A Delaware bankruptcy judge on Tuesday agreed to postpone Magna Entertainment Corp.'s sale of two horse racing tracks in Maryland and rejected a bid by the former track owners to lock up slot machine gambling rights at one site.
Magna attorney Brian Rosen told Judge Mary Walrath that an auction of the assets of the Maryland Jockey Club, including Laurel Park and Pimlico Race Course, was being postponed from Friday to Jan. 21.
The postponement came after attorneys for Maryland argued in a court filing Monday that Magna has not complied with an agreement promising that all bidders for the Maryland assets would be required to keep the Preakness race at Pimlico, the second horse race in the Triple Crown, in Maryland.
Attorneys for the state, which has asserted a right of first refusal in any sale of MJC assets, described the covenant to keep the Preakness in Maryland as "illusory."
Rosen said Tuesday that Magna is working to address Maryland's concerns and that all six bidders for the Maryland assets have agreed to keep the Preakness in Maryland. Magna has given the state information about the bids and hopes to obtain written assurances from the bidders that would give Maryland the comfort level it needs to drop its right of first refusal, Rosen said.
Rosen also told the judge that Magna is close to entering into a definitive agreement with one of the six bidders that will be used as a lead, or stalking horse, bid to judge competing offers.
Among the reported bidders for Pimlico and Laurel Park are the former owners of the two tracks, Joseph De Francis and his sister, Karen De Francis.
Baltimore developer David Cordish, who has received a license to establish a slot machine casino near Arundel Mills Mall, also has said he has submitted a bid for the two tracks.
The proposal to build a casino near the mall has come under criticism by area residents, and the Anne Arundel County Council has approved a measure to allow slots at Laurel Park. Magna's proposal to put slots at Laurel Park was rejected by the state earlier this year because the company failed to submit the required licensing fee.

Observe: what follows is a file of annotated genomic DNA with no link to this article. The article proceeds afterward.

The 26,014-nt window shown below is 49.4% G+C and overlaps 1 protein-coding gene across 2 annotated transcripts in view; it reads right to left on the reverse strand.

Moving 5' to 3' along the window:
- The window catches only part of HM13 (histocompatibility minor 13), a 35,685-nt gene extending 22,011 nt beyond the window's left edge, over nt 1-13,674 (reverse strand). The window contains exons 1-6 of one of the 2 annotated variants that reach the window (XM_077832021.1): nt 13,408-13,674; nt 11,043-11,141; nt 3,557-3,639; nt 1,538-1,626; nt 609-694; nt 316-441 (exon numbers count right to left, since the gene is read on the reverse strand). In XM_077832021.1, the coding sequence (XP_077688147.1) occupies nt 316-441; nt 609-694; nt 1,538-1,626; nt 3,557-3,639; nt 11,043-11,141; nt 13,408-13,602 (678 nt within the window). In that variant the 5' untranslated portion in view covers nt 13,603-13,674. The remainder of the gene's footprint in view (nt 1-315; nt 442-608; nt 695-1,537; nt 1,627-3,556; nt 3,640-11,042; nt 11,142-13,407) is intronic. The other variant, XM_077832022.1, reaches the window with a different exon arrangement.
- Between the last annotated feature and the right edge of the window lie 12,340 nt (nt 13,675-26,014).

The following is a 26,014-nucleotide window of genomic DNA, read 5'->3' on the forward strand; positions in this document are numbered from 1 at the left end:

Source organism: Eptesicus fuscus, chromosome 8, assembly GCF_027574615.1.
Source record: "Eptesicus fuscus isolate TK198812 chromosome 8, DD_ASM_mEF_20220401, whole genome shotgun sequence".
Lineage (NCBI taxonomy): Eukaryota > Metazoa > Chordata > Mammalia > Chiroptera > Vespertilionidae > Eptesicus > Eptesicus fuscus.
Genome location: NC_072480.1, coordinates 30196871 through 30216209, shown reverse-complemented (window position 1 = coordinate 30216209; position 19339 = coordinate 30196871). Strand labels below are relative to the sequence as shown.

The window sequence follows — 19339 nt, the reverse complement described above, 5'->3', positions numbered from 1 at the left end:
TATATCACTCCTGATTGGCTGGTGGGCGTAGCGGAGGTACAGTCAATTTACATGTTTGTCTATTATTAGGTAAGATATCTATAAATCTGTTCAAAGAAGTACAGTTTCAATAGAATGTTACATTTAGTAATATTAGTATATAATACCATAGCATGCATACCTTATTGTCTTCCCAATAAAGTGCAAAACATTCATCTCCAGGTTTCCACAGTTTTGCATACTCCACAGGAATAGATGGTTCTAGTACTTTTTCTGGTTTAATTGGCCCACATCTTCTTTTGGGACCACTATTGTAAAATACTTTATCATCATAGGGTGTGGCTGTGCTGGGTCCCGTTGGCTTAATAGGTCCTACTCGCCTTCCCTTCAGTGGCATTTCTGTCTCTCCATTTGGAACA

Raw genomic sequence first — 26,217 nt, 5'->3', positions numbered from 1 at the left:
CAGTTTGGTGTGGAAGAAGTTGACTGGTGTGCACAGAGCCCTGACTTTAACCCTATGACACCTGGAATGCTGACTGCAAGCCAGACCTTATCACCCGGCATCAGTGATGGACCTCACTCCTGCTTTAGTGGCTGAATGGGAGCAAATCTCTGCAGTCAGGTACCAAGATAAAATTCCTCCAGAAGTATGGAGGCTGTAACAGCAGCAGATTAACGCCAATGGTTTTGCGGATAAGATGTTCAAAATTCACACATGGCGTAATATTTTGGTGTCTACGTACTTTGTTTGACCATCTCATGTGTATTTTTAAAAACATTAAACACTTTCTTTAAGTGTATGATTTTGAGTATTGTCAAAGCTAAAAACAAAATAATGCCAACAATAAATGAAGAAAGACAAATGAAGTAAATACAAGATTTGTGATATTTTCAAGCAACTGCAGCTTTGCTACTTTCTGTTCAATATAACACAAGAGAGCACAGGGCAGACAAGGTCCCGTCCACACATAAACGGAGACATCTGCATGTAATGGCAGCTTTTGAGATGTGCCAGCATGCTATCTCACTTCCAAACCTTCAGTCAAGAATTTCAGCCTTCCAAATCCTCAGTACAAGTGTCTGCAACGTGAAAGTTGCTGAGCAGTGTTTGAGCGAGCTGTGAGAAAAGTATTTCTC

On Tuesday, Walrath rejected arguments by attorneys for De Francis and other former owners of the Magna tracks that they have exclusive rights to slot machine gambling at Laurel Park under a 2002 agreement in which Magna gained its initial interests in Laurel Park and Pimlico.
Magna attorney Russell Silberglied argued that the so-called alternative gaming rights granted to a limited liability company that was set up as part of the 2002 agreement don't exist because Magna does not have a slots license.
Silberglied rejected arguments by attorneys for De Francis that the former owners have a vested property right that would prevent any buyer of Laurel Park from operating slot machines there.
"Our position is that one cannot immediately convey or assign property that does not exist," he said, adding that De Francis appeared to be trying to "scare people away from the auction."
Ira Kasdan, an attorney for De Francis, said the 2002 agreement resulted in an "easement" giving the LLC exclusive rights to non-race gambling at Laurel Park.
"We're the only ones who have the right to use that land," said Kasdan, who acknowledged that the easement was never recorded but was an "easement by implication."
Walrath ruled that attorneys for De Francis were interpreting the 2002 agreement so broadly that they could conceivably claim title to both Laurel Park and Pimlico as well as ownership in all of Magna's assets.
"Quite frankly, I cannot construe the agreement as broadly as the De Francis parties would like me to," the judge said, reiterating that Magna does not have any of the alternative gaming rights outlined in the agreement.
"I think it is clear that nothing in which the De Francis parties and the LLC may claim an interest are in fact being sold by the debtors at auction," said Walrath, ruling that Magna could void the agreement.